Opinion: Could Brexit mean soft-Brexit for May?

It’s now less than a month until what Twitter is calling #GE2017 and the battle lines have started to become clear. The Conservatives have billed this as an effective second referendum on Brexit and the Lib Dems have duly followed the narrative, declaring themselves the chief opponents to the hard Brexit that Theresa May wants.

But is a hard Brexit what she wants?

There is something that has never quite added up about our new Prime Minister’s belligerence towards Brussels, and I would propose that all may not be what it seems in the Conservative election campaign.

It seems odd that a politician known for many years as “the submarine” for her ability to go below the radar and who didn’t campaign for one side or another in the EU referendum should now nail her colours so determinedly to the mast.

And it’s not just Theresa May for whom a hard Brexit sits uncomfortably. Say what you like about the Conservative Party, but for all its skin-changing attempts at populism – we all remember Labour’s Dave the Chameleon ads – it has always been and always will be the party of big business, and for the city a hard Brexit is not an option.

Theresa May is playing the political innings of her life

So let me propose an alternative narrative: that Theresa May is playing the political innings of her life. With the Labour Party so weak, she has the potential to secure a massive majority – one which would allow her to pursue a soft Brexit.

She needs the big majority to sideline the more extreme Eurosceptics in her party, who under the currently tiny minority of 17 seats could hold the party to ransom.

But paradoxically, that is only achievable by sending out the message that she is pursuing the hardest possible Brexit she can. The party line of “strong and stable” is one that is designed to appeal to the ex-UKIP vote, not the traditional conservative electorate that prefers a small government to a strong one.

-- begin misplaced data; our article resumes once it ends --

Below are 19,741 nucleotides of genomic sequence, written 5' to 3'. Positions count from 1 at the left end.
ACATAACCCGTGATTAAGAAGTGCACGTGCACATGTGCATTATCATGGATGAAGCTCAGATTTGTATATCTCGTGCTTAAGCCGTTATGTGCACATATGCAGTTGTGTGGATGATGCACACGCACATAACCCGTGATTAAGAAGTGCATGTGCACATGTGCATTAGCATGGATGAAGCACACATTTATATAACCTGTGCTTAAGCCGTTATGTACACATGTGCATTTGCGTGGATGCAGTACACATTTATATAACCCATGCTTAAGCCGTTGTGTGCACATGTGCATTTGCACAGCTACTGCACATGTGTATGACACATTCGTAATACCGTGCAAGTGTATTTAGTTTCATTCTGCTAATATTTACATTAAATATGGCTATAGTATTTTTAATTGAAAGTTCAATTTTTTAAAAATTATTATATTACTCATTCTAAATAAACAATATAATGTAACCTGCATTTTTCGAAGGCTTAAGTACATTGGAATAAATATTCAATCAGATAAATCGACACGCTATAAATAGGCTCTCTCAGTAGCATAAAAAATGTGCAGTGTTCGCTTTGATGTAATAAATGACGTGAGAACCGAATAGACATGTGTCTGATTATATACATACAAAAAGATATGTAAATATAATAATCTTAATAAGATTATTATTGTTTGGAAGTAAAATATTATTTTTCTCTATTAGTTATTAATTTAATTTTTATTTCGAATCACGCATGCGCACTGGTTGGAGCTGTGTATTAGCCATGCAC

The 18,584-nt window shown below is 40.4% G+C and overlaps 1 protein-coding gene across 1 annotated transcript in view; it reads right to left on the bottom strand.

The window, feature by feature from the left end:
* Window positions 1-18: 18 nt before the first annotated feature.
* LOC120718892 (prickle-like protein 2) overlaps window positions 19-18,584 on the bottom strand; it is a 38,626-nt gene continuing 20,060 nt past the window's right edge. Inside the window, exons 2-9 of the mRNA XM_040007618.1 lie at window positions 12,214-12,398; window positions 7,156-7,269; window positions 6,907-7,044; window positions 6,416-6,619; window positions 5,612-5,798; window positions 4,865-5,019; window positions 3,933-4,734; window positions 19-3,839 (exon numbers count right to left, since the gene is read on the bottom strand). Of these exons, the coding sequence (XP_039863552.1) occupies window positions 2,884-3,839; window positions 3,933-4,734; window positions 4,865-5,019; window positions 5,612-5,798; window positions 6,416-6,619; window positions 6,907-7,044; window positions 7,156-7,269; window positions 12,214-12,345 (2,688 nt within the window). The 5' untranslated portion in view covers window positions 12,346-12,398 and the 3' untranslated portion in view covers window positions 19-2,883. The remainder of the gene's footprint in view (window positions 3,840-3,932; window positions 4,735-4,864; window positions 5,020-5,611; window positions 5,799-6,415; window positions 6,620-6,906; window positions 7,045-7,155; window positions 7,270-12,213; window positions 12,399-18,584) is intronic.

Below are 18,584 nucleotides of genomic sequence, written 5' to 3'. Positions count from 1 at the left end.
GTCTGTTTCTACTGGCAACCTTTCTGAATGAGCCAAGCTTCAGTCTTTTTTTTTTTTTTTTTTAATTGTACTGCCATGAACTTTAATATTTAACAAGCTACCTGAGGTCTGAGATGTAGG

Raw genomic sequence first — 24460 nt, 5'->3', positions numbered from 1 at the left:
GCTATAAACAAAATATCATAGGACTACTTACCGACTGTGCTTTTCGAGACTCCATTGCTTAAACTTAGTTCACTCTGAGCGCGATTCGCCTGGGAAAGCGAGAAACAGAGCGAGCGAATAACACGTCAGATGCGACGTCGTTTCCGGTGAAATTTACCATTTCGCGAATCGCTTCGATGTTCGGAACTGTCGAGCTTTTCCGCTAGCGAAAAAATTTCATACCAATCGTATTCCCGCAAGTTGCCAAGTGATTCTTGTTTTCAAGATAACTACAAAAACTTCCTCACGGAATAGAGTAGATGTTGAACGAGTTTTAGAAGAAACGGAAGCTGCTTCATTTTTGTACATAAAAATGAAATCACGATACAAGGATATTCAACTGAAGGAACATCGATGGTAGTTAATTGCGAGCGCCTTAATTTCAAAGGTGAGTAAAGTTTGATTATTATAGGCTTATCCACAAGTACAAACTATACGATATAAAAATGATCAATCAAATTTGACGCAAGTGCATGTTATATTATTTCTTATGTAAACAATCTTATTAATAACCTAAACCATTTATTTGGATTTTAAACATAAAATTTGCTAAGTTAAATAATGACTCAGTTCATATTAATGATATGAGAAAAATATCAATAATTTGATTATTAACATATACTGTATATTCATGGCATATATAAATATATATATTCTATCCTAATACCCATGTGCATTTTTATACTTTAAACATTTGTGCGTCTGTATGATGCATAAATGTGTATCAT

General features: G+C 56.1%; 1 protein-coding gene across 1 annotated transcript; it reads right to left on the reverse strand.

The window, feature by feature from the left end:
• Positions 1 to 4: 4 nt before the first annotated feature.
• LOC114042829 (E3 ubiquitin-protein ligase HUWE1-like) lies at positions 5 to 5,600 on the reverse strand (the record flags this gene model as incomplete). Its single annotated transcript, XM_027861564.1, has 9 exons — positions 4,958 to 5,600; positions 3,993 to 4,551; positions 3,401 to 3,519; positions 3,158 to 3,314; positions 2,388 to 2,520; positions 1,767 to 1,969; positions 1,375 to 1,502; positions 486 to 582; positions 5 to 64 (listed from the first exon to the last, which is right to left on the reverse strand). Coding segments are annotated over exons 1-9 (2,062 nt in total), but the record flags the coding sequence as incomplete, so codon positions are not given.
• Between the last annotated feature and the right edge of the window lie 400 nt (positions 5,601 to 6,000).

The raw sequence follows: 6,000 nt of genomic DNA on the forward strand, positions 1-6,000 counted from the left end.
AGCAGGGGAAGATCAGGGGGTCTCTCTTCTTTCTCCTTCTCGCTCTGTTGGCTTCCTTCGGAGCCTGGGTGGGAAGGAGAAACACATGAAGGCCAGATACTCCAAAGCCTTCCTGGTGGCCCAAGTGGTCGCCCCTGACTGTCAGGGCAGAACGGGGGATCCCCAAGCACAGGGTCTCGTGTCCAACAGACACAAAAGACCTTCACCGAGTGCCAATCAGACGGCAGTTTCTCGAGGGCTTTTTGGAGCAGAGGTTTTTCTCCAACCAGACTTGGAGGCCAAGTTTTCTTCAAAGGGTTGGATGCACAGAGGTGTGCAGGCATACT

This is a line of argument that has been aired elsewhere. Sky News Political Editor Faisal Islam pointed out that “[David] Cameron in Nantwich says he wants May to ‘win well’ so she can ‘stand up to people that want an extreme Brexit, either here or in Brussels,” in a Tweet on 11th May. He goes on to say that this is an argument that is popular in the city, unpopular with ex-UKIP voters and not mentioned by anyone in the Conservative party.

But it has not slipped under Paul Nuttall’s radar. The kipper in chief said “the mask slips, Cameron’s comments are exactly what we thought all along. May a remainer at heart.”

And this is where I enter the realm of speculation. With UKIP starting to clock what’s going on, May needed a big play. I think she got one.

How better to cement her image as Queen Brexit than by engaging in a public spat with Jean-Claude Juncker, the antichrist himself?

In politics nothing is leaked by accident…

It is often said that in politics nothing is leaked by accident – the question has been asked of the Labour manifesto leak – and I would dare to propose that the details of the supposedly tempestuous meeting between May and Juncker are no different.

Whilst Juncker and May are at the opposite ends of the European federalist spectrum, they are ultimately similarly aligned. Juncker is the leader of the centre-right European People’s Party in Brussels, and has been a keen advocate of the Transatlantic Trade and Investment Partnership, a deal that May is striving to replicate in a bilateral agreement with the US.

So perhaps, just perhaps, Theresa May is playing a soft Brexit blinder. Perhaps even those in Europe are on board. It would usually be a dangerous game, but with the Labour Party so weak, the odds of the big deception coming off have never been higher.